Strategic Plan 2011: Background

Background: The charge

Since 1998, when the Leopold Leadership Program began, we have focused our core training in two main areas: communicating with mass media and navigating the culture of Washington, D.C. In the intervening years, a number of important changes have taken place, both within the program and in the world around it. We expanded the fellowship to include researchers from Canada and Mexico, and from a range of disciplines beyond ecology and marine science, including various disciplines in the social sciences and engineering. We also witnessed rapid change in the socio-political landscape as traditional media declined and social media rose, the political sphere became highly polarized, and new ways of working for change took hold.

In 2008, when we completed an impact evaluation to understand how Fellows were using their training, we saw a similarly complex picture of the ways they were engaging with society about their research that went beyond our bimodal core training. On the policy side, for example, the activities that Fellows reported doing most frequently were meeting with employees of federal and state agencies (90%), meeting advocacy groups (85%), and presenting in seminars with decision makers (80%), followed by organizing or signing a consensus statement (75%), participating in a scientific assessment to address a policy issue (74%), meeting with business organizations (57%), and giving public testimony (36%).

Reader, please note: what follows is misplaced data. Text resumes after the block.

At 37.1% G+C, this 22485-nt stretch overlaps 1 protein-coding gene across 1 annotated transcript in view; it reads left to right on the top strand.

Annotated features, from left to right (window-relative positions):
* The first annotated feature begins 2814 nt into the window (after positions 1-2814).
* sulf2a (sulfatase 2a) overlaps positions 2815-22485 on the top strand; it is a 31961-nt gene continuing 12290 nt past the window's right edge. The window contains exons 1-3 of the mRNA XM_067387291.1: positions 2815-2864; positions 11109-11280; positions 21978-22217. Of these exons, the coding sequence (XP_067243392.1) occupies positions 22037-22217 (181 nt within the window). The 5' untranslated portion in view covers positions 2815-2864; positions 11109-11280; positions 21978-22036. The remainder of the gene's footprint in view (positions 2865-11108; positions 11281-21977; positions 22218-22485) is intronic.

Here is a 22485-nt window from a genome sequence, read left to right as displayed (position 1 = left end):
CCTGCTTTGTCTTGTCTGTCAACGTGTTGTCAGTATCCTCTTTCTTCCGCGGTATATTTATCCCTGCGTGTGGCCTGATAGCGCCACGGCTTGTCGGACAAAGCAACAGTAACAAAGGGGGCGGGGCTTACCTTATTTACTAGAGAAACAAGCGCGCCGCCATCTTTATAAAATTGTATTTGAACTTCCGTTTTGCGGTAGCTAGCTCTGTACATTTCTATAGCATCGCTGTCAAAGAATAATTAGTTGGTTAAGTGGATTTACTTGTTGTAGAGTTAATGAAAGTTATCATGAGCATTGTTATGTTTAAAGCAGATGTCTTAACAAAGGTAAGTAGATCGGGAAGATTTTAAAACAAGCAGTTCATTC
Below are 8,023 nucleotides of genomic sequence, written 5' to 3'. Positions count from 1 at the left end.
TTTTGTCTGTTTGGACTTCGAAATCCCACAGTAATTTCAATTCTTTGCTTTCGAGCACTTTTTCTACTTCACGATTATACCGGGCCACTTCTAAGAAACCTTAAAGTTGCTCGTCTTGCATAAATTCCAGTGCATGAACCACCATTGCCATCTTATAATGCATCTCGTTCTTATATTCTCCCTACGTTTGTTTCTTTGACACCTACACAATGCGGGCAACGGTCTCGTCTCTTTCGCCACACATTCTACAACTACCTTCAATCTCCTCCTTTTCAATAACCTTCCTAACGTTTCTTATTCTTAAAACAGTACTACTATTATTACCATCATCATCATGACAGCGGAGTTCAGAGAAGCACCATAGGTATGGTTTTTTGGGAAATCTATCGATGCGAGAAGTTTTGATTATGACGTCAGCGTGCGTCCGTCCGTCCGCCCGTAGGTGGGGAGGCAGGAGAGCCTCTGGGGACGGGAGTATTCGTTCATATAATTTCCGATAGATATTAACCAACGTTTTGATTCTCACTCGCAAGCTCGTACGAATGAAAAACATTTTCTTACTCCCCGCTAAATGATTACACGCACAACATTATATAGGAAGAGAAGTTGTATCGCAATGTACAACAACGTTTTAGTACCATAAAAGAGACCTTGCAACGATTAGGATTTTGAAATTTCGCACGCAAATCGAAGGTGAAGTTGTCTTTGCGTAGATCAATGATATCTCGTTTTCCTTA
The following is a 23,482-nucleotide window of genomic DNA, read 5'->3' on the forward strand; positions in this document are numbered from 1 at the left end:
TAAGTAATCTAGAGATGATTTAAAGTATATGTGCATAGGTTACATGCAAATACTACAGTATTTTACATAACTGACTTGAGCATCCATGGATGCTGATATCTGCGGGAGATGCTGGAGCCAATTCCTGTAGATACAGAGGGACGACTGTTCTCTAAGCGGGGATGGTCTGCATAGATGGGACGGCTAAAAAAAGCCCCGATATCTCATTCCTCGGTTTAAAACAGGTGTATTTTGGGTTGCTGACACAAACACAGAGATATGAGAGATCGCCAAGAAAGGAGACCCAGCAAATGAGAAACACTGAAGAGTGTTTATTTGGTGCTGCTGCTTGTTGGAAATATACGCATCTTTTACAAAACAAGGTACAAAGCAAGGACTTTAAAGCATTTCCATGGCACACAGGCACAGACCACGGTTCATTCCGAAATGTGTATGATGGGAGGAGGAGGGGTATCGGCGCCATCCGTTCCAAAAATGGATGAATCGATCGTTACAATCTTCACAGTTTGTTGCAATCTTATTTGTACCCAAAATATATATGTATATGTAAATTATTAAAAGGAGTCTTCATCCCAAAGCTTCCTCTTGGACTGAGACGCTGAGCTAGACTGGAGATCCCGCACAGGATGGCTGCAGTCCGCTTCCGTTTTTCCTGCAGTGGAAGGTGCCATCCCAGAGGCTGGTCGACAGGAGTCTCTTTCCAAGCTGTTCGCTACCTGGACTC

Over time, we’ve modified the trainings to keep pace with Fellows’ suggestions for improvements. We began introducing leadership training in 2005, and in 2009 we expanded and deepened these offerings into a fully developed module. For the 2010 All Cohort Reunion, we built on recommendations from individual Fellows and the 2008 impact report to offer sessions on strategic thinking, social networking, and negotiating challenging conversations.

While these updates have greatly enriched the trainings, a clear theme from Fellows’ feedback is that the program needs to evolve further in order to meet its full potential for impact. This strategic planning process presented an unprecedented opportunity to ask: In today’s world, and five years from now, what areas of professional development will be critical for a diverse group of Fellows to have as they lead initiatives that translate knowledge into action? Where should the Leopold Leadership Program be working for maximum effectiveness? What do we need to take into account as we design a program that can evolve to keep pace with the rapid change around us?